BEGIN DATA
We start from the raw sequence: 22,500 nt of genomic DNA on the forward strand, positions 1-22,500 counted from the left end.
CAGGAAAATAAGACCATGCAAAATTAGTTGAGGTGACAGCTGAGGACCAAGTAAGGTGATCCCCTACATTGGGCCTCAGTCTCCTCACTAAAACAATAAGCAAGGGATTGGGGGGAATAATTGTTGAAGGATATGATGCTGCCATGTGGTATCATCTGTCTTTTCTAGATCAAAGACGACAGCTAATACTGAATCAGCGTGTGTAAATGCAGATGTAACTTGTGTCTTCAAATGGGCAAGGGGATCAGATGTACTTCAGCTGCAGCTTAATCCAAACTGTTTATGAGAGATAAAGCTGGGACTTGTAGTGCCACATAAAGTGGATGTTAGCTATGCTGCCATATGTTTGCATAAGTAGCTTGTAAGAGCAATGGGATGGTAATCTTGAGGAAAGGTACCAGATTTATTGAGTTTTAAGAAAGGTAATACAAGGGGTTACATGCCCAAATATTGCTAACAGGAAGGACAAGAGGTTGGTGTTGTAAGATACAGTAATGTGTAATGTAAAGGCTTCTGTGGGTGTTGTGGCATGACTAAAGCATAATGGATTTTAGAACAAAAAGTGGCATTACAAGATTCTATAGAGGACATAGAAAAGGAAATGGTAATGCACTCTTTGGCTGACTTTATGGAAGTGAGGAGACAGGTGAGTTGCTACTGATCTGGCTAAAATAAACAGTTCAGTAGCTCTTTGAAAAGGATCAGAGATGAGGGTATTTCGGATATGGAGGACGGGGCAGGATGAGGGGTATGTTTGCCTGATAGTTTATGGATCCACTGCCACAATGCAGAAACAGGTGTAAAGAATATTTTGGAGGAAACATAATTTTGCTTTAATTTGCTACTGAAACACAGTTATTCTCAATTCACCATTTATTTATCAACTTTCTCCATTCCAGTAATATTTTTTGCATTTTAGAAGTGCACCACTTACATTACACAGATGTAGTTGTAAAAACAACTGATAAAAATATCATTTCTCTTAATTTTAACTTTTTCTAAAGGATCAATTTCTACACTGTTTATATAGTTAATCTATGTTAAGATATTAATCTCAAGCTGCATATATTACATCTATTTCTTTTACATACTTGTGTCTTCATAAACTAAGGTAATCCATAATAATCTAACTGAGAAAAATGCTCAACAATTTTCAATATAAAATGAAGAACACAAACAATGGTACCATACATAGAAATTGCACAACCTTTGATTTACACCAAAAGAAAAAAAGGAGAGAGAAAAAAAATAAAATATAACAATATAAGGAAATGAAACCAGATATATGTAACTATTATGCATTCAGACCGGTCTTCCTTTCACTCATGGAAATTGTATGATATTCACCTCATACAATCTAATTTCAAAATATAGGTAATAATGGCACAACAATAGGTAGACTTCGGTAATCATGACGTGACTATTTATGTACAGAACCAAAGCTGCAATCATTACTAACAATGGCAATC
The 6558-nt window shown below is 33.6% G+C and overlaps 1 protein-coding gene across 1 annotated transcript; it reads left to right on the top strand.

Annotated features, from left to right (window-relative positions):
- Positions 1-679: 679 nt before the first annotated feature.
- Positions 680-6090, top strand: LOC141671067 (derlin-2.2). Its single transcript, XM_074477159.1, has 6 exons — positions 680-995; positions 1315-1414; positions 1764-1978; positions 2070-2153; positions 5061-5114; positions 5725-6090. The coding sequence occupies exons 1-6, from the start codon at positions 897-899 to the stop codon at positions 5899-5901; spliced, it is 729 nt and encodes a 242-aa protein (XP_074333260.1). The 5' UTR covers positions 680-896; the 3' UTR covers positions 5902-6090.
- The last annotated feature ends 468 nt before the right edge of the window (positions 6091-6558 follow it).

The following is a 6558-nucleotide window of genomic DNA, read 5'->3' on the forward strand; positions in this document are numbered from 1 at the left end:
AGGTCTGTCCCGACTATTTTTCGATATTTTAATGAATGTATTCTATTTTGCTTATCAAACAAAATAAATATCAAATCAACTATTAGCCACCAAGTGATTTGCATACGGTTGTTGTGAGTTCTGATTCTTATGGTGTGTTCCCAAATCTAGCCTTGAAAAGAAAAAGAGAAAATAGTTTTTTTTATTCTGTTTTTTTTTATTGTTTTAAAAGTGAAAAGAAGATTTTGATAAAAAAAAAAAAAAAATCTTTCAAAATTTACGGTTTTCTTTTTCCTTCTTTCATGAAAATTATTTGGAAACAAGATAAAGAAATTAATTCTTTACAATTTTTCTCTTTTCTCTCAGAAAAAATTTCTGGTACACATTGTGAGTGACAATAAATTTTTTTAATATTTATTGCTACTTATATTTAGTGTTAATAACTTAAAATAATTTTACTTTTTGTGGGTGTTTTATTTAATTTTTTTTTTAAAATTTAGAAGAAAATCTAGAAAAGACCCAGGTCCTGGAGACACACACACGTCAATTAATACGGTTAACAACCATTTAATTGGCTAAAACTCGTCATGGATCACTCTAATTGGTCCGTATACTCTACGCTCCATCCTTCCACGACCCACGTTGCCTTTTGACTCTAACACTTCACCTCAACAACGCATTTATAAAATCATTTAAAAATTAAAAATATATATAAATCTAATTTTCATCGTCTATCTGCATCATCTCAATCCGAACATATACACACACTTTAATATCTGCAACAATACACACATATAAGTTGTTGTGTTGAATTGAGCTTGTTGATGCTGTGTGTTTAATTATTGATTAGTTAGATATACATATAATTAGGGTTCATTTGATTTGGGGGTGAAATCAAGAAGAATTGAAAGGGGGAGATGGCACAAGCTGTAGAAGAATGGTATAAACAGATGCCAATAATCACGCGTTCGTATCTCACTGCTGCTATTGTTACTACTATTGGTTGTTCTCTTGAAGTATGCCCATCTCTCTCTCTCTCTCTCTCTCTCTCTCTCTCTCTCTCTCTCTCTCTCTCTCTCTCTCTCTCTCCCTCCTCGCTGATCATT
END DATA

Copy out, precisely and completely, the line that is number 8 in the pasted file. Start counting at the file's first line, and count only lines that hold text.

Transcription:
The following is a 6558-nucleotide window of genomic DNA, read 5'->3' on the forward strand; positions in this document are numbered from 1 at the left end: